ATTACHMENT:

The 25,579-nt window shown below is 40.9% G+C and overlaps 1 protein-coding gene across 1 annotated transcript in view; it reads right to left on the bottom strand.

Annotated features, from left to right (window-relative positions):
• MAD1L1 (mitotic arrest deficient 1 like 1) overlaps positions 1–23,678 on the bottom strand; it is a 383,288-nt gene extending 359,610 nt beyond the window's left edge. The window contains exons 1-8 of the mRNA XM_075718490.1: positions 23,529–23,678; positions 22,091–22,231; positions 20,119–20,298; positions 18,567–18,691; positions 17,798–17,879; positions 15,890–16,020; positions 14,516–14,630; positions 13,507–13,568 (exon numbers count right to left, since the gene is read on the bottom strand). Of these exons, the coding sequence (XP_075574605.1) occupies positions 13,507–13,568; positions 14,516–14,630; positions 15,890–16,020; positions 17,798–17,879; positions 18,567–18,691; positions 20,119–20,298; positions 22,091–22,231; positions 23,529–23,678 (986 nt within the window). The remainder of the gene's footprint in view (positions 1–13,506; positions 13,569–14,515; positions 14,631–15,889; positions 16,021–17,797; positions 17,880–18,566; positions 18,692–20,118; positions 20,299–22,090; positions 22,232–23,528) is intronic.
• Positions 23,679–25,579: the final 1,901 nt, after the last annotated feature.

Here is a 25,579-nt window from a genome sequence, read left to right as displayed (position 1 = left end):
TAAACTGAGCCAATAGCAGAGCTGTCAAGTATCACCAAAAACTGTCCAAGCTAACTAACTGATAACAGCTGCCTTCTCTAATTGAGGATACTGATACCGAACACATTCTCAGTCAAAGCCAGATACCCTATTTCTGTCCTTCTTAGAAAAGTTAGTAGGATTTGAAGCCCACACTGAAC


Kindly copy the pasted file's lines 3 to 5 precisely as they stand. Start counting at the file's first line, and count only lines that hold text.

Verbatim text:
• MAD1L1 (mitotic arrest deficient 1 like 1) overlaps positions 1–23,678 on the bottom strand; it is a 383,288-nt gene extending 359,610 nt beyond the window's left edge. The window contains exons 1-8 of the mRNA XM_075718490.1: positions 23,529–23,678; positions 22,091–22,231; positions 20,119–20,298; positions 18,567–18,691; positions 17,798–17,879; positions 15,890–16,020; positions 14,516–14,630; positions 13,507–13,568 (exon numbers count right to left, since the gene is read on the bottom strand). Of these exons, the coding sequence (XP_075574605.1) occupies positions 13,507–13,568; positions 14,516–14,630; positions 15,890–16,020; positions 17,798–17,879; positions 18,567–18,691; positions 20,119–20,298; positions 22,091–22,231; positions 23,529–23,678 (986 nt within the window). The remainder of the gene's footprint in view (positions 1–13,506; positions 13,569–14,515; positions 14,631–15,889; positions 16,021–17,797; positions 17,880–18,566; positions 18,692–20,118; positions 20,299–22,090; positions 22,232–23,528) is intronic.
• Positions 23,679–25,579: the final 1,901 nt, after the last annotated feature.

Here is a 25,579-nt window from a genome sequence, read left to right as displayed (position 1 = left end):